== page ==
Netcat Power Tools

Netcat Power ToolsOriginally released in 1996, Netcat is a netowrking program designed to read and write data across both Transmission Control Protocol TCP and User Datagram Protocol (UDP) connections using the TCP/Internet Protocol (IP) protocol suite. Netcat is often referred to as a “Swiss Army knife” utility, and for good reason. Just like the multi-function usefullness of the venerable Swiss Army pocket knife, Netcat's functionality is helpful as both a standalone program and a backe-end tool in a wide range of applications. Some of the many uses of Netcat include port scanning, transferring files, grabbing banners, port listening and redirection, and more nefariously, a backdoor. This is the only book dedicated to comprehensive coverage of the tool's many features, and by the end of this book, you'll discover how Netcat can be one of the most valuable tools in your arsenal.

* Get Up and Running with Netcat Simple yet powerful…Don't let the trouble-free installation and the easy command line belie the fact that Netcat is indeed a potent and powerful program.
* Go PenTesting with Netcat Master Netcat's port scanning and service identification capabilities as well as obtaining Web server application information. Test and verify outbound firewall rules and avoid detection by using antivirus software and the Window Firewall. Also, create a backdoor using Netcat.
* Conduct Enumeration and Scanning with Netcat, Nmap, and More! Netcat's not the only game in town…Learn the process of network of enumeration and scanning, and see how Netcat along with other tools such as Nmap and Scanrand can be used to thoroughly identify all of the assets on your network.
* Banner Grabbing with Netcat Banner grabbing is a simple yet highly effective method of gathering information about a remote target, and can be performed with relative ease with the Netcat utility.
* Explore the Dark Side of Netcat See the various ways Netcat has been used to provide malicious, unauthorized access to their targets. By walking through these methods used to set up backdoor access and circumvent protection mechanisms through the use of Netcat, we can understand how malicious hackers obtain and maintain illegal access. Embrace the dark side of Netcat, so that you may do good deeds later.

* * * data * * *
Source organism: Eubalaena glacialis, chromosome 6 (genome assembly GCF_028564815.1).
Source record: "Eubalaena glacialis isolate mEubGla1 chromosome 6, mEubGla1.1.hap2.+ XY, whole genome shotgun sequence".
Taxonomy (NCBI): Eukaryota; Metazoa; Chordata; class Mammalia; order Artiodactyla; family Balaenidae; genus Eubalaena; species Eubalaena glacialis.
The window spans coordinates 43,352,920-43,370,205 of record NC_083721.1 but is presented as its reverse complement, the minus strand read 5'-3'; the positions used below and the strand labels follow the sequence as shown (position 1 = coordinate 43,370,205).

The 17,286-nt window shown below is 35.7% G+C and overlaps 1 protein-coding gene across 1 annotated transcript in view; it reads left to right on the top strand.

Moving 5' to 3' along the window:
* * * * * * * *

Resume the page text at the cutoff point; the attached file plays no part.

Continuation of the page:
* Transfer Files Using Netcat The flexability and simple operation allows Netcat to fill a niche when it comes to moving a file or files in a quick and easy fashion. Encryption is provided via several different avenues including integrated support on some of the more modern Netcat variants, tunneling via third-party tools, or operating system integrated IPsec policies.
* Troubleshoot Your Network with Netcat Examine remote systems using Netat's scanning ability. Test open ports to see if they really are active and see what protocls are on those ports. Communicate with different applications to determine what problems might exist, and gain insight into how to solve these problems.
* Sniff Traffic within a System Use Netcat as a sniffer within a system to collect incoming and outgoing data. Set up Netcat to listen at ports higher than 1023 (the well-known ports), so you can use Netcat even as a normal user.

* Comprehensive introduction to the #4 most popular open source security tool available
* Tips and tricks on the legitimate uses of Netcat
* Detailed information on its nefarious purposes
* Demystifies security issues surrounding Netcat
* Case studies featuring dozens of ways to use Netcat in daily tasks

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Cyberspace and the Use of Force

Cyberspace and the Use of ForceCyberspace and the Use of Force focuses specifically on one of the most challenging, contentious, and important issues in international law; how to determine what constitutes a use of force between states in CyberSpace under the contemporary international law paradigm of conflict management defined by the Charter of the United Nations. This text provides a detailed analysis of existing international law and state practice that reveals which state activities in CyberSpace may constitute a use of force and an armed attack that invokes a state's right to use force in self-defense. Though referenced in detail for lawyers, this text provides the necessary legal background to make it a useful desk reference for government officials, military operators, students, and others who are interested in the application of international law in CyberSpace.

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The Stuxnet Computer Worm: Harbinger of an Emerging Warfare Capability – CRS Report

The Stuxnet Computer Worm: Harbinger of an Emerging Warfare Capability - CRS ReportIn September 2010, media reports emerged about a new form of cyber attack that appeared to target Iran, although the actual target, if any, is unknown. Through the use of thumb drives in computers that were not connected to the Internet, a malicious software program known as Stuxnet infected computer systems that were used to control the functioning of a nuclear power plant. Once inside the system, Stuxnet had the ability to degrade or destroy the software on which it operated. Although early reports focused on the impact on facilities in Iran, researchers discovered that the program had spread throughout multiple countries worldwide.